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Study finds that Black patients and patients living in certain regions experience greater delays.

For patients with cancer, lengthy delays in treatment can decrease their chances of survival. In an analysis of 2004–2017 information on patients with breast cancer in North Carolina, Black patients were more likely to experience such treatment delays than non-Black patients. Also, patients living in certain geographic regions of the state, regardless of race/ethnicity, tended to experience delays. The research is published by Wiley online in CANCER, a peer-reviewed journal of the American Cancer Society.

Headshot of Katie Reeder-Hayes
UNC Lineberger’s Katherine E. Reeder-Hayes, MD, MBA, MSc.

For the study, Katherine E. Reeder-Hayes, MD, MBA, MS, of the UNC Lineberger Comprehensive Cancer Center and her colleagues examined data on patients with stage I–III breast cancer who received surgery or chemotherapy as their first treatment and were listed in the Cancer Information and Population Health Resource, which links cancer registry and sociodemographic data to insurance claims. The research team defined a delay as >60 days from diagnosis to first treatment.

Among 32,626 patients, 19% were Black. Investigators found that 15% of Black patients experienced treatment delays compared with 8% of non-Black patients. Also, patients living in certain regions of the state were more likely to experience delays, with those in the highest-risk region being twice as likely to experience a delay as those in the lowest-risk region. This was the case for both Black and non-Black patients.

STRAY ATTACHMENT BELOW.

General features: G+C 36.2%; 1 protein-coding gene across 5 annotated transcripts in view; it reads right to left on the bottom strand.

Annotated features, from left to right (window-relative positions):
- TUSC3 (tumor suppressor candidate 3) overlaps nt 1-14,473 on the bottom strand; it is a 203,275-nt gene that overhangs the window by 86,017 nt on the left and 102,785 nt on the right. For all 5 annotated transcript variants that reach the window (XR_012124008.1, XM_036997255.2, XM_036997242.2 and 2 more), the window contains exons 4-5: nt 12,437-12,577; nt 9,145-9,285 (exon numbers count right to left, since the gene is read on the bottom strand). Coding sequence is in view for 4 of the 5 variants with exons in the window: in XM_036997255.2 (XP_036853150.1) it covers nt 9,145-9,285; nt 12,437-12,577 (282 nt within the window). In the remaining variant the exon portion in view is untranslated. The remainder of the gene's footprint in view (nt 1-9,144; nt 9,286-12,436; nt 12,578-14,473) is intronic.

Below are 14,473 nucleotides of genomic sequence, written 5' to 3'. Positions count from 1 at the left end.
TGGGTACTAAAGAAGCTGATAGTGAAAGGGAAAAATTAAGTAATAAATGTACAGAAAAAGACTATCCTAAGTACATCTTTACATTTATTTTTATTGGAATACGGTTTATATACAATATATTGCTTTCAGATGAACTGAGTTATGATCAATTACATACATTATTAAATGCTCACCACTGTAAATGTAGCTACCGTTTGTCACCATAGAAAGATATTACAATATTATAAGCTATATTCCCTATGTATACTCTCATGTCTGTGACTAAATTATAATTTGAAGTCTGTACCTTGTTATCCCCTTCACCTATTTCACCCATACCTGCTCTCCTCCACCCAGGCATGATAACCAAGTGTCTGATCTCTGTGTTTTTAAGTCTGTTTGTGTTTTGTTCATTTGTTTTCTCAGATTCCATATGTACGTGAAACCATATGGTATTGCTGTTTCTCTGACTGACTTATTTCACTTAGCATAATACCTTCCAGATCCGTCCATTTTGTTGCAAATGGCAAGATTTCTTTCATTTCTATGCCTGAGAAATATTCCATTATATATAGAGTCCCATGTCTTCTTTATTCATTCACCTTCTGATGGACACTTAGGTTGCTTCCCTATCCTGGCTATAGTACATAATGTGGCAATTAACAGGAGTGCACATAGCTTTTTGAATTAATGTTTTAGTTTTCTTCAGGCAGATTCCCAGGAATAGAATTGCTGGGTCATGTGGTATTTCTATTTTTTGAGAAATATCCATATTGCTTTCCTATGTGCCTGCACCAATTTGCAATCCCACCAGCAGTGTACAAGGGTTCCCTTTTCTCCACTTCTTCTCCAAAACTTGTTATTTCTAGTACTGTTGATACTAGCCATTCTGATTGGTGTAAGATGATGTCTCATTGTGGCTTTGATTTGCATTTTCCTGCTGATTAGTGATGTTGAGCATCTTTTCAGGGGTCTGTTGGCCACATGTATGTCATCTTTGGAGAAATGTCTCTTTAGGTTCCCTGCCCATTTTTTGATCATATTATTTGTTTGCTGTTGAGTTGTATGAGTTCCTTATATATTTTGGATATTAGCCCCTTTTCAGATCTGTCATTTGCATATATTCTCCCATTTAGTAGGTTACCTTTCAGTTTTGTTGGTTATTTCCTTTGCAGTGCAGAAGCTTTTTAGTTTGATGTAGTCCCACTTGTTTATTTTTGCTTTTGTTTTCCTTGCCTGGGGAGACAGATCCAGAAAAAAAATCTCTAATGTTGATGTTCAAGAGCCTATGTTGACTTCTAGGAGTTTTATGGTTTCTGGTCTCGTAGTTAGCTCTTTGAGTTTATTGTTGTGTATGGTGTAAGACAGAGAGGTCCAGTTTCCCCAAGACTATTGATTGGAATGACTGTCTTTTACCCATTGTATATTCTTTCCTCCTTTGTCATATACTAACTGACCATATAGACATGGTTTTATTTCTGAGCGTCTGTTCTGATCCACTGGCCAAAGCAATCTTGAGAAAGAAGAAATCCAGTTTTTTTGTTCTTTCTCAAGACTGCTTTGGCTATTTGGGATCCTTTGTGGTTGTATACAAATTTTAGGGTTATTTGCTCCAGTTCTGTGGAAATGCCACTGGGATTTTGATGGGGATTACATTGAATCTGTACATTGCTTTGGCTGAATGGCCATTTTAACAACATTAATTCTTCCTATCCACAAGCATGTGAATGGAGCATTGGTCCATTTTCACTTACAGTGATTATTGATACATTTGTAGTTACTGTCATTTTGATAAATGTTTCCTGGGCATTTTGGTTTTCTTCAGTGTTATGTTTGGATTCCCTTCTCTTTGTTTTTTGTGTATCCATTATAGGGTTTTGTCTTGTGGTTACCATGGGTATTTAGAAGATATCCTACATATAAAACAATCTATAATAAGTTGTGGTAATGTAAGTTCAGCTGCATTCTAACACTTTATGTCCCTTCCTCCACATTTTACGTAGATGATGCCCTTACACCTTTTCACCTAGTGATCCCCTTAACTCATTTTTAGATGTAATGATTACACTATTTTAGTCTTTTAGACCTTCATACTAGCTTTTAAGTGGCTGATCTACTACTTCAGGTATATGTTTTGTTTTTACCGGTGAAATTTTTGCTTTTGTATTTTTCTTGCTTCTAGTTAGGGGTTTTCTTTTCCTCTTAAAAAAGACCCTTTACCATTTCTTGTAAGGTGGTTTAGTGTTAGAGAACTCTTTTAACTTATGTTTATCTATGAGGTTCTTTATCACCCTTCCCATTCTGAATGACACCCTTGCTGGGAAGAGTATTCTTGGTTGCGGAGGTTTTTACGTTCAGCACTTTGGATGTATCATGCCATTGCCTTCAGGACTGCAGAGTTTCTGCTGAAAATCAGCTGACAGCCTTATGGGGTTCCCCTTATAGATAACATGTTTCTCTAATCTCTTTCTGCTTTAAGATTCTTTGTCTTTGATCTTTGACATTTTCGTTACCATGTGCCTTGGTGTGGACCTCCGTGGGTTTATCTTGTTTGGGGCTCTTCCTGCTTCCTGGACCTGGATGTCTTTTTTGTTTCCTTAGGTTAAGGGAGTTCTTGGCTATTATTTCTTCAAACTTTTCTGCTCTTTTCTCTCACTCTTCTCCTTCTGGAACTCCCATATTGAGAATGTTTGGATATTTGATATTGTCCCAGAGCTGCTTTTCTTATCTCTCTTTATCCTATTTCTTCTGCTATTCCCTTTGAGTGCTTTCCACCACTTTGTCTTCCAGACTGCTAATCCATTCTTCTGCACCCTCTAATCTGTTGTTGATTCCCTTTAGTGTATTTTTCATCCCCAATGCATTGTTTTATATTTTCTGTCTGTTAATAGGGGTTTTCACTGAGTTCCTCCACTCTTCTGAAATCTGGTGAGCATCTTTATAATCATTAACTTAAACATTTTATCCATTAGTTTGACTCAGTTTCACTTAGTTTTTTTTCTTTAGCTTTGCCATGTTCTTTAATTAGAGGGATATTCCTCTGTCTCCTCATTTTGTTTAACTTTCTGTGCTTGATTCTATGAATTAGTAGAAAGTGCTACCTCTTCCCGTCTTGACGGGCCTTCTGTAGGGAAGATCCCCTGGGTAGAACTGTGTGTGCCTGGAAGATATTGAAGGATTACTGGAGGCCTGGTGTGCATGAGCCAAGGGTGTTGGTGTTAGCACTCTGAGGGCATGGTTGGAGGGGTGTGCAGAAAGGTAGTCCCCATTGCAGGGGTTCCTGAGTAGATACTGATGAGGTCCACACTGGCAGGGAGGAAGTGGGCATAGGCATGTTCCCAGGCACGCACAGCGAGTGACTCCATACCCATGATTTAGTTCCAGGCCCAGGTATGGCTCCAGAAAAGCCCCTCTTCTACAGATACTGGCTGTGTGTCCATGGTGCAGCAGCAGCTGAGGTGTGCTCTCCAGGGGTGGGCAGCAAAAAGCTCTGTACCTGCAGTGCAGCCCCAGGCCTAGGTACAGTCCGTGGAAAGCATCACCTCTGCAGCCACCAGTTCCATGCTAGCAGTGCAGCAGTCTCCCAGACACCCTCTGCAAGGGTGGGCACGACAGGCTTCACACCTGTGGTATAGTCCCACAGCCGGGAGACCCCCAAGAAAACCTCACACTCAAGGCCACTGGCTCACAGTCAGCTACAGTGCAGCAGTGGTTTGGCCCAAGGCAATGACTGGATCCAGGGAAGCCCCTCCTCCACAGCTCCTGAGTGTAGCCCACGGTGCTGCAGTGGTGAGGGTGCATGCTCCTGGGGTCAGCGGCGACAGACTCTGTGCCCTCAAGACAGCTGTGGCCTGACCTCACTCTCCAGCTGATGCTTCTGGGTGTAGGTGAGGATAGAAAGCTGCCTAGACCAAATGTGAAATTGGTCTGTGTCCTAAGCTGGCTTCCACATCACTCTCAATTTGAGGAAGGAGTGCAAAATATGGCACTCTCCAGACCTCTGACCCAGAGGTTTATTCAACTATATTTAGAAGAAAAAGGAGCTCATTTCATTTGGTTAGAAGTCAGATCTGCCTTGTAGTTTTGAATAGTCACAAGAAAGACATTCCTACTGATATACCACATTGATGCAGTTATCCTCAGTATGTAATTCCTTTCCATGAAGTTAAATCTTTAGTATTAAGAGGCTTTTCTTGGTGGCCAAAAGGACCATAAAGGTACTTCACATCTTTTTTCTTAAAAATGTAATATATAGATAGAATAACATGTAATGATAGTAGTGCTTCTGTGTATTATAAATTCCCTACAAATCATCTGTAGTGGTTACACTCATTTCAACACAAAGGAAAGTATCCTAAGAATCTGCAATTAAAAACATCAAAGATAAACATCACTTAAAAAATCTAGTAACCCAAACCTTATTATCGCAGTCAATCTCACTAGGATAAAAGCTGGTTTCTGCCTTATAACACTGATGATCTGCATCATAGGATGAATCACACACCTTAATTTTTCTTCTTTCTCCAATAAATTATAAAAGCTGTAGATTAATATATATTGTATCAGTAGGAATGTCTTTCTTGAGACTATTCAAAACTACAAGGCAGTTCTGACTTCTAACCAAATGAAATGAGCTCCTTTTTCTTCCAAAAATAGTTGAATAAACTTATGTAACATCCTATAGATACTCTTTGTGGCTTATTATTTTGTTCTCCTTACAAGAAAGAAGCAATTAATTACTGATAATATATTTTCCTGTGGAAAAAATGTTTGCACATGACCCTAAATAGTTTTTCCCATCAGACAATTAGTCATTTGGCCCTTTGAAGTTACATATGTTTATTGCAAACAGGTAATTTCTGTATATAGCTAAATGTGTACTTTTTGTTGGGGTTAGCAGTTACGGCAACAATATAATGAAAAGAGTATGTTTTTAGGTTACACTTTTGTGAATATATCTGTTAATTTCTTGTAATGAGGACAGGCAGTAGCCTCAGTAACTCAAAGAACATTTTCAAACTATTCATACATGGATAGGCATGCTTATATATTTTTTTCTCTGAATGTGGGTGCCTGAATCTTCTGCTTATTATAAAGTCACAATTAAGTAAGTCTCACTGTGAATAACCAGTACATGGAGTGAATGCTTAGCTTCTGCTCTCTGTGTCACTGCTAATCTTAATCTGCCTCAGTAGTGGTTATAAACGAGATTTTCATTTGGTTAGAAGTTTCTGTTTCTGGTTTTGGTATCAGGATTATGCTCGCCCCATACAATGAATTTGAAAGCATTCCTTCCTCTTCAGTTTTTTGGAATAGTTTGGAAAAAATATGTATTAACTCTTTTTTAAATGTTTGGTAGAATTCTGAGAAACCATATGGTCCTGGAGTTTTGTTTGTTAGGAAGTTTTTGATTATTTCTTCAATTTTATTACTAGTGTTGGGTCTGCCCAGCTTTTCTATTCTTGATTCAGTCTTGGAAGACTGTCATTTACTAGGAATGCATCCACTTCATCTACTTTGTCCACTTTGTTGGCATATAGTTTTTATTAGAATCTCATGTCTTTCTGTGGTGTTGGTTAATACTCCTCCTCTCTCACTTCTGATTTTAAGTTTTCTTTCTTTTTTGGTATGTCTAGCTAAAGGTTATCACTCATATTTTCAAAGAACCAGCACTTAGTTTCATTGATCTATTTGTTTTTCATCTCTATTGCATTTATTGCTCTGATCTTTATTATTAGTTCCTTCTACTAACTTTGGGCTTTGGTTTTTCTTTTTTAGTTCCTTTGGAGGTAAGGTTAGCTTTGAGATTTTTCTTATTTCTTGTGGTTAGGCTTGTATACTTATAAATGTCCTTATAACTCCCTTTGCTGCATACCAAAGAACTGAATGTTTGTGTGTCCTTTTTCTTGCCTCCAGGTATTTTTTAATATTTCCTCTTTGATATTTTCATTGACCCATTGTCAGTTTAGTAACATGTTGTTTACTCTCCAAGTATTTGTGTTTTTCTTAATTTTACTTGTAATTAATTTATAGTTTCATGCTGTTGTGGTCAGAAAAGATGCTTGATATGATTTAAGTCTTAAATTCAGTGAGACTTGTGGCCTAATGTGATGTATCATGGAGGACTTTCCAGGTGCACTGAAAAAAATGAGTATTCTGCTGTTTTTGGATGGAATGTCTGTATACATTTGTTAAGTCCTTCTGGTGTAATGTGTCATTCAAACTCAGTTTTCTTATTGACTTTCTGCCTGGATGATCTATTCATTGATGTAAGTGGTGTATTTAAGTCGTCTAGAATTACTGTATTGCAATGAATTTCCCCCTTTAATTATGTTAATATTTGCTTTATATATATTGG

The magnitude of the racial gap in treatment delay varied by region, from 0.0% to 9.4%.

Patient in a hospital bed holds their caregiver's hand“On average, about 1 in 7 Black women in our study experienced a lengthy delay, but this risk varied depending on where the woman lives in the state. These delays weren’t explained by the patient’s distance from cancer treatment facilities, their specific stage of cancer or type of treatment, or what insurance they had,” Reeder-Hayes said. “These findings suggest that the structure of local health care systems, rather than characteristics of the patients themselves, may better explain why some patients experience treatment delays and other adverse cancer outcomes.”

The researchers are currently working on developing and testing tools for helping patients communicate about delays they’re experiencing, and for alerting health care systems early when a patient’s cancer treatment plan may be getting off track.

This research was supported in part by grants from the Susan G. Komen Foundation and the N.C. State Employees’ Credit Union. Work was also supported by the Cancer Information and Population Health Resource at the UNC Lineberger Comprehensive Cancer Center, with funding provided by the University Cancer Research Fund.

Authors and disclosures

In addition to Reeder-Hayes, the paper’s other authors are Bradford E. Jackson, PhD, Christopher D. Baggett, PhD, Tzy-Mey Kuo, MD, PhD, Emily F. Bell, Laura Green, MBA, Matthew R. LeBlanc, PhD, and Stephanie B. Wheeler, PhD, MPH, of UNC Lineberger, and Jacquelyne J. Gaddy, MD.

Reeder-Hayes and Wheeler received unrelated grant funding paid to their institution by the Pfizer Medical Foundation. All other authors made no disclosures.

About the Journal     
CANCER is a peer-reviewed publication of the American Cancer Society integrating scientific information from worldwide sources for all oncologic specialties. The objective of CANCER is to provide an interdisciplinary forum for the exchange of information among oncologic disciplines concerned with the etiology, course, and treatment of human cancer. CANCER is published on behalf of the American Cancer Society by Wiley and can be accessed online. Follow us on Twitter @JournalCancer.

About Wiley
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